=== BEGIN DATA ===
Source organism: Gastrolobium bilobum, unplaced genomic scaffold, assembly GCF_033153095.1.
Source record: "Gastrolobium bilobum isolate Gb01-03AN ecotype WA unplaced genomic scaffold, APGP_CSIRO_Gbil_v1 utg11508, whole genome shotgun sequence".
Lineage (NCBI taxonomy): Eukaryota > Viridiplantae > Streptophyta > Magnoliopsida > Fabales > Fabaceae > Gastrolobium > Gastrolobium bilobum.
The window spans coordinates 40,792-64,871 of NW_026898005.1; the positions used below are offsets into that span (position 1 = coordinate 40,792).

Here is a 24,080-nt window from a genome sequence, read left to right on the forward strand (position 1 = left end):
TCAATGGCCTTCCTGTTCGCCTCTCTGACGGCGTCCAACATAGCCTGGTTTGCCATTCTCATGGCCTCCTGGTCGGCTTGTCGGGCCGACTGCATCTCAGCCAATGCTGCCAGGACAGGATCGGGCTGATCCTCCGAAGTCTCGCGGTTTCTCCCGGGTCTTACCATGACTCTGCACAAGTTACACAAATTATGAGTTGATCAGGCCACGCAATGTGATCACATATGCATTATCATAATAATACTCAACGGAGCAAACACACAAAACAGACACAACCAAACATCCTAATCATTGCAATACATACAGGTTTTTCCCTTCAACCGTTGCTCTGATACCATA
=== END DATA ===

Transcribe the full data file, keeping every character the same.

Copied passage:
Source organism: Gastrolobium bilobum, unplaced genomic scaffold, assembly GCF_033153095.1.
Source record: "Gastrolobium bilobum isolate Gb01-03AN ecotype WA unplaced genomic scaffold, APGP_CSIRO_Gbil_v1 utg11508, whole genome shotgun sequence".
Lineage (NCBI taxonomy): Eukaryota > Viridiplantae > Streptophyta > Magnoliopsida > Fabales > Fabaceae > Gastrolobium > Gastrolobium bilobum.
The window spans coordinates 40,792-64,871 of NW_026898005.1; the positions used below are offsets into that span (position 1 = coordinate 40,792).

Here is a 24,080-nt window from a genome sequence, read left to right on the forward strand (position 1 = left end):
TCAATGGCCTTCCTGTTCGCCTCTCTGACGGCGTCCAACATAGCCTGGTTTGCCATTCTCATGGCCTCCTGGTCGGCTTGTCGGGCCGACTGCATCTCAGCCAATGCTGCCAGGACAGGATCGGGCTGATCCTCCGAAGTCTCGCGGTTTCTCCCGGGTCTTACCATGACTCTGCACAAGTTACACAAATTATGAGTTGATCAGGCCACGCAATGTGATCACATATGCATTATCATAATAATACTCAACGGAGCAAACACACAAAACAGACACAACCAAACATCCTAATCATTGCAATACATACAGGTTTTTCCCTTCAACCGTTGCTCTGATACCATA